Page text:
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Daniel O’Connell and the Tinker
(Roud 2313)
Vincie Boyle
Mount Scott, Mullagh
Recorded December 2003

Carroll Mackenzie Collection

 

Vincie Boyle

Ye young lovers of merit ye’ll now pay attention
And listen to what I’m about to relate,
Concerning a couple I overheard talking
As I was returning late home from a wake.

As I roamed along sure I met an auld woman,
Who sat near a gap and she milking a cow.
She was jigging a tune, ‘Come Haste to the Wedding’,
Or some other ditty, I can’t tell you now.

And looking around me I spied an auld tinker
Who only by chance came strolling same way.
The weather being fine he sat down beside her,
‘What news on this, man?’ the old woman did say.

‘Tis no news at all, mam,’ replied the bold Tinker
‘But the people would wished that it never had been.
Tis that damnable rogue of a Daniel O’Connell,
He’s now making children in Dublin by steam.’

‘Yearra children aroo,’ replied the auld woman
A h-anam an diabhal, is he crazy at last?
Is it a sign of a war, or a sudden rebellion?
Or what is the reason he wants them so fast?’

‘Tis not that at all mam,’ replied the bold Tinker,
‘But the children of Ireland are getting too small,
Tis O’Connell’s petition to the new Lord Lieutenant
To not let him make them the old way at all.’

‘By this pipe in me mouth,’ replied this old woman
‘And that’s a great oath on my soul for to say,
And I’m only a woman and if I were near him,
I’d bet you my life that tis little he’d say.

For the people of Ireland tis very well known,
They gave him their earnings though needing them bad.
And now he is recompensing
And taking what little diversion they have.’

‘Long life to your courage,’ replied the bold Tinker,
‘Long may you reign with youth on your side.
And if all the young women in Dublin were like you,
O’Connell could throw his steam engine aside.

So all ye young women ye’ll now take a warning,
Ye can start making children as fast as ye can,
And if ever Her Majesty looks for an army,
Ye’ll be able to send her as many as Dan!’


“This is also known as ‘Daniel O’Connell Making Babies by Steam’, (a reference to the fact that he had eleven children, though only seven survived). The supposed deeds of Daniel O’Connell were popular subjects for both songs and stories in the oral tradition, particularly concerning his skill and fairness as a barrister. There are dozens of tales of his supporting the poor or hard-done-by; we recorded several from Travellers, including one from O’Connell’s home town of Caherciveen. A good example of the stories can be found on the album ‘Around the Hills of Clare’ from reciter Patrick Lynch (son of singer Nonie Lynch), where O’Connell enters into a battle of words with a well-known Dublin street trader. A note to a version of this song, recorded in Canada from Ontario singer O.J. Abbott confirms that his reputation and popularity was also a part of the oral tradition there. His and Antrim singer Joe Holmes’s versions are the only two included in the Roud index as having been recorded from source singers.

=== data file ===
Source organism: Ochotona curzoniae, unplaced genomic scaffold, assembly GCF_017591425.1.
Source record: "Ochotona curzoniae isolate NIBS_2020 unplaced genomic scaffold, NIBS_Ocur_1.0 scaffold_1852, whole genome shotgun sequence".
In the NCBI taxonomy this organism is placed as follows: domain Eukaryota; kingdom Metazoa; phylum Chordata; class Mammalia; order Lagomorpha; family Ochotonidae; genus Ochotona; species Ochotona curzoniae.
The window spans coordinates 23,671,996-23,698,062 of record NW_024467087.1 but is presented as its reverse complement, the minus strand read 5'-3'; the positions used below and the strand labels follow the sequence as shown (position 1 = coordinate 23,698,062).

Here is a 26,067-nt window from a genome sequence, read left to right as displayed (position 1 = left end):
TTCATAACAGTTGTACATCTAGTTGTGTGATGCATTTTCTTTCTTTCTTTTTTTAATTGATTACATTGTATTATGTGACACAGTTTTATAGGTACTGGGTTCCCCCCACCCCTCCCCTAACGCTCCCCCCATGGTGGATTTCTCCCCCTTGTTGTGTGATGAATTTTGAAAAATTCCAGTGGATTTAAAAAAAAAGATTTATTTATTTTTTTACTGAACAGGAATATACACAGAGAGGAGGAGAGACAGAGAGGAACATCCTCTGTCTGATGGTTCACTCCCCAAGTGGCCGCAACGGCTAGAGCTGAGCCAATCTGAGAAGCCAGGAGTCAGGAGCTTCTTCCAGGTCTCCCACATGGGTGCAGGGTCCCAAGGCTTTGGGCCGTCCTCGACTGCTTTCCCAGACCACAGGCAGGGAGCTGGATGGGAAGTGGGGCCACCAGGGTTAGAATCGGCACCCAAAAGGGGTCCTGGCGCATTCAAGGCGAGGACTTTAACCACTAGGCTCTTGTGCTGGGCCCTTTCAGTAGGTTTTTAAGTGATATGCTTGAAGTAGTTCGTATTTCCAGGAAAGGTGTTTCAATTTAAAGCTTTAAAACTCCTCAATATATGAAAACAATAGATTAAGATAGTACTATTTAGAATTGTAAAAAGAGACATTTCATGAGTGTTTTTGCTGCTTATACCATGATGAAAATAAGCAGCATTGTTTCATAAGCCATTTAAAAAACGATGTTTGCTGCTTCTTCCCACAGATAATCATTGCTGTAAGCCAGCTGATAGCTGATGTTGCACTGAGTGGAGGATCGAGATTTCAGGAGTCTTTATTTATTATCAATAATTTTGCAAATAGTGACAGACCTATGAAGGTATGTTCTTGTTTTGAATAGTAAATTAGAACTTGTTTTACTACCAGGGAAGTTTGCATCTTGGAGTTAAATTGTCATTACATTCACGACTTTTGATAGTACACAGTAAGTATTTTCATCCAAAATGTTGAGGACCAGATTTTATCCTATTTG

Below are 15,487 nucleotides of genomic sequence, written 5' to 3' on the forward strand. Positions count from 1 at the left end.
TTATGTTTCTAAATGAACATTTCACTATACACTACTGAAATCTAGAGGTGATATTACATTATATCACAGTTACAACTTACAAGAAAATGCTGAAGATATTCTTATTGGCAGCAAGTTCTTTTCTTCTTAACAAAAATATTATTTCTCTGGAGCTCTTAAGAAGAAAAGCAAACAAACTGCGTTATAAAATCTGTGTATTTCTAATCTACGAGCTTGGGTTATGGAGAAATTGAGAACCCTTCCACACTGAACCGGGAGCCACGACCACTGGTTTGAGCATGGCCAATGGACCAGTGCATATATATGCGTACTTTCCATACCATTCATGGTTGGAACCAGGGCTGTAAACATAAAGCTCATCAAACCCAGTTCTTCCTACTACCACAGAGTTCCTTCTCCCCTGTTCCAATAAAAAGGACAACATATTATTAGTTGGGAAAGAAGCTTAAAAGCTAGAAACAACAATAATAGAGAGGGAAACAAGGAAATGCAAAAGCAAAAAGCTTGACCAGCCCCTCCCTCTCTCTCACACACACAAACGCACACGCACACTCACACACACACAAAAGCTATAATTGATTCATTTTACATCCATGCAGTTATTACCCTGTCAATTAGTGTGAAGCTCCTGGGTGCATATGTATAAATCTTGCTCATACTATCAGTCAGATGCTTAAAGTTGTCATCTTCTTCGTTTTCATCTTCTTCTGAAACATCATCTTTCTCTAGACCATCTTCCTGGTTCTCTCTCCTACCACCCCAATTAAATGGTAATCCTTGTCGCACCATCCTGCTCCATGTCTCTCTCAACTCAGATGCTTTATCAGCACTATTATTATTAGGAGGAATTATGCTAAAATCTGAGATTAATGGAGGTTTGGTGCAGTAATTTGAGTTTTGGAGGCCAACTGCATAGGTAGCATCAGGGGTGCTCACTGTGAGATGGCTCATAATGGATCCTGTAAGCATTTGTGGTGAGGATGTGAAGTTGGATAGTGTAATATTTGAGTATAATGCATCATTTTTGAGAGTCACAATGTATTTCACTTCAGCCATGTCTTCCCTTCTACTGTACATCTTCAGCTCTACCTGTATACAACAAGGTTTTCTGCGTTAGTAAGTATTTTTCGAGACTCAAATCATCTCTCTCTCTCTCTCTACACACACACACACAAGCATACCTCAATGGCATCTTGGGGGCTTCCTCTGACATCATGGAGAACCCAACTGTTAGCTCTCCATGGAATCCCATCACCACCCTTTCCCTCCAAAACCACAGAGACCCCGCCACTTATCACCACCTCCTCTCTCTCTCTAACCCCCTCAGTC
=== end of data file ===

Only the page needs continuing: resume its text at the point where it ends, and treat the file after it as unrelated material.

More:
Daniel O'Connell (1775-1847) was a famous figure in Irish history, but this particular phase of his career seems to have been overlooked by his biographers. A brilliant lawyer, he is best known as the founder of the powerful Catholic Association whose pressure led to the Catholic Emancipation Act of 1829. However, O'Connell was the kind of man who inspired legends, and many equally fantastic tales were told about him throughout the Irish villages. He was also the subject of innumerable broadsides: the Henry Bradshaw collection has no less than three dozen mentioning him in their titles, including ‘Drink a Health to O'Connell,’ ‘Famed O'Connell the Shamrock shall wear,’ ‘Land of Shillelagh and Brave O'Connell,’ ‘New Song on the O'Connell Monument,’ ‘O'Connell's Welcome to Parliament,’ and ‘O'Connell and the two Irish Tinkers.’ The reference to ‘Her Majesty’ in the last stanza indicates that this ballad must have been composed between 1837 when Queen Victoria came to the British throne and 1847 when O'Connell died—but it is hard to understand why an Irish patriot would have been so anxious to raise men for a British sovereign. Certainly the people of Ireland did give O'Connell their earnings ‘though needing it bad’: out of their poverty they contributed one penny a month to his Catholic Association, which brought in an income of fifty thousand pounds a year. And in the famine period of the 1840s the ‘children of Ireland’ were undoubtedly small and puny.”

Reference:
Traditional Songs and Singers from Ontario, Edith Fowke (collector and ed.) Folklore Associates, 1965.
Joe Holmes: Here I Am Amongst You, Len Graham, Four Courts Press, 2010.
Jim Carroll


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